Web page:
JDRF Canada Reboots Its Ride

2016 - Ride - Mura Teaser - EngLike many organizations that manage long-running peer-to-peer programs, JDRF Canada faced a dilemma with its 27-year-old spinning event, JDRF Ride for Diabetes Research.

The campaign, which drew 15,000 participants in 2015, raises significant money for the organization — an estimated $4.6 million last year. But that number has been dropping by between 15-20 percent annually in recent years, as many former participants have opted to take part in charity campaigns that offered more variety.

For Colin Jenkins, JDRF’s national director of peer-to-peer fundraising, the choices were simple: keep charging ahead with a still-popular event or give the Ride a reboot.

Charging ahead would ensure that the organization continued to draw millions each year from the campaign — even if the annual returns would likely continue to drop.

Not surprisingly, he and his team chose the reboot — a rebranding and reformatting of the event that is designed to give participants more flexibility and give JDRF new opportunities to attract sponsors and new participants.

“We saw the trend and knew that if we did nothing, it would continue to fall another 20 to 30 percent each year,” Jenkins said. “But we also had a great event that raises a lot of money, so we weren’t going to just walk away and not do it anymore.”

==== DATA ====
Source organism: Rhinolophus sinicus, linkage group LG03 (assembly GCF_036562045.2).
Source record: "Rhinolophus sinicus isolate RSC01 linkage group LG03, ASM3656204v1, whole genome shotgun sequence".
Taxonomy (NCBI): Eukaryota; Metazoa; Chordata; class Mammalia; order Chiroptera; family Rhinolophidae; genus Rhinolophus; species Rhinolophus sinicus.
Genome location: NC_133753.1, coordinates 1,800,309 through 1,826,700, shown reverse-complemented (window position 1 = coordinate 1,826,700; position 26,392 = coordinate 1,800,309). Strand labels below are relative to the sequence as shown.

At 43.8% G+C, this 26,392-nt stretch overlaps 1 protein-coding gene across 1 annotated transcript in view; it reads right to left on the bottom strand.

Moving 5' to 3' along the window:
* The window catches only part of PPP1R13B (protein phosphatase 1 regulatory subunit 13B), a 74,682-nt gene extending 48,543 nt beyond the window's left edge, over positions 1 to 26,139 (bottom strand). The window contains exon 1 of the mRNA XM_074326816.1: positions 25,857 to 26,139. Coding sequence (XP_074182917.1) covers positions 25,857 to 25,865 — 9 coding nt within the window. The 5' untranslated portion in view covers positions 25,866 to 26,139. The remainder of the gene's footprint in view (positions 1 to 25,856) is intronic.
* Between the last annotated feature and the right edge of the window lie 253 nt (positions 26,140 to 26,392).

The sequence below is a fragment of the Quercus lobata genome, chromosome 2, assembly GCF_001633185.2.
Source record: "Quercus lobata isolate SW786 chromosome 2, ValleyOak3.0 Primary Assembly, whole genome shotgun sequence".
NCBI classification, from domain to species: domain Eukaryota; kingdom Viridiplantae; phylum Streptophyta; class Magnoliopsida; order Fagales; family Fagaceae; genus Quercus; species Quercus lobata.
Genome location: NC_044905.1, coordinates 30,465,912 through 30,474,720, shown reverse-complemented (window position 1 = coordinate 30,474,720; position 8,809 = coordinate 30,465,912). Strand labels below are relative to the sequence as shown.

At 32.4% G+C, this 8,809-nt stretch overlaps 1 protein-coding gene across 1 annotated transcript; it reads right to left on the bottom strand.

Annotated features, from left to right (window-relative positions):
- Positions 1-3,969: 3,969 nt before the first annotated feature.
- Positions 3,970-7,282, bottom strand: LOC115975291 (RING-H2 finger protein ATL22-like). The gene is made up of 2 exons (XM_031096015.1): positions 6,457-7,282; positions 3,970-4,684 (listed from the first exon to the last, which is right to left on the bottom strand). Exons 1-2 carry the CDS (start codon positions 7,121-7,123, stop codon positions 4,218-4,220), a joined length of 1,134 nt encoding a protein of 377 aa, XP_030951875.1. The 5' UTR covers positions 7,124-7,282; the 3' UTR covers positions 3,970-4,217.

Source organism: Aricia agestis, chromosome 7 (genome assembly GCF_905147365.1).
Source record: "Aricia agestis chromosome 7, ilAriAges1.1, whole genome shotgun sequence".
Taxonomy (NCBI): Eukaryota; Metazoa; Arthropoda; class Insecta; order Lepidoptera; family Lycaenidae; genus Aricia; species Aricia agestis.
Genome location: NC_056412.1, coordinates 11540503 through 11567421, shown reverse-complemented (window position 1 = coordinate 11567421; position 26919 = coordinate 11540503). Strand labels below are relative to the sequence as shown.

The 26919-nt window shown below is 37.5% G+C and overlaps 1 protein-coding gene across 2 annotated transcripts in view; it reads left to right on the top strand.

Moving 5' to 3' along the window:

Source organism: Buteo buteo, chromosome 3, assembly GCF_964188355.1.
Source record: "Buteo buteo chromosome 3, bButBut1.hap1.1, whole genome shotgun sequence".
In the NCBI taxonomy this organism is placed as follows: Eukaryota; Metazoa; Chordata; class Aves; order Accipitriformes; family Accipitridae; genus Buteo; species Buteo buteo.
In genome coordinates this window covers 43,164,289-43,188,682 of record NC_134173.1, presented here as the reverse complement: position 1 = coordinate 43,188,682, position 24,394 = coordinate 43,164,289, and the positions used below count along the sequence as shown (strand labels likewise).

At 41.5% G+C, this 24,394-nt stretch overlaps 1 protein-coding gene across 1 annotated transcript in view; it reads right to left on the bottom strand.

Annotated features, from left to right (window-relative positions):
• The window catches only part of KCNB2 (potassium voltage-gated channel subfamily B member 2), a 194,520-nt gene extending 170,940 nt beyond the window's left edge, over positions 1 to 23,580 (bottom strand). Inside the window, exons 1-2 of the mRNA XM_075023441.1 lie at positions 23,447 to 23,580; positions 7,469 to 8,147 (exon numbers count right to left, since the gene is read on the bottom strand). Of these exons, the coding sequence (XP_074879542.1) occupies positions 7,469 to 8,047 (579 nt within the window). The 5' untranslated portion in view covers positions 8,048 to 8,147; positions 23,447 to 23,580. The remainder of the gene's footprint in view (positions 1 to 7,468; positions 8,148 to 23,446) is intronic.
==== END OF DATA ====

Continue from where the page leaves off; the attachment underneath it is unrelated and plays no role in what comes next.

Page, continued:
The rebranded event, which was unveiled publicly this week, is called JDRF Revolution Ride to Defeat Diabetes and is designed to appeal to a wider range of riders.

While the original JDRF Ride was built for corporate teams who took turns riding a stationery bike as a relay team, the rebranded event opens the door for individuals and for family teams to participate. It also includes a number of spinning formats in which teams can ride for varying lengths of time, can compete against teams from other cities, and can participate in virtual rides from any location.

The campaign also gives participants the option of taking part in an in-person ride at one of seven locations in the United States. These events carry a higher fundraising minimum — between $2,000 and $6,000 — and are designed for more avid riders.

All told, JDRF Canada will be playing host to 19 different spinning and riding events this fall as part of the rebranded campaign.

And while organizers expect to lose about 20 percent of the 15,000 people who participated in last year’s event, they are seeing a wave of interest from new riders and have signed on a new national title sponsor for the event, Sun Life Financial.

With the new sponsor and increased early interest from new riders, Jenkins says he and his team are optimistic that they will breathe new life — and new revenue — into an event that needed something new.

“We’re cautiously optimistic, for sure,” Jenkins said. “We’re excited to see success and hopefully be able to share what we learn along the way.”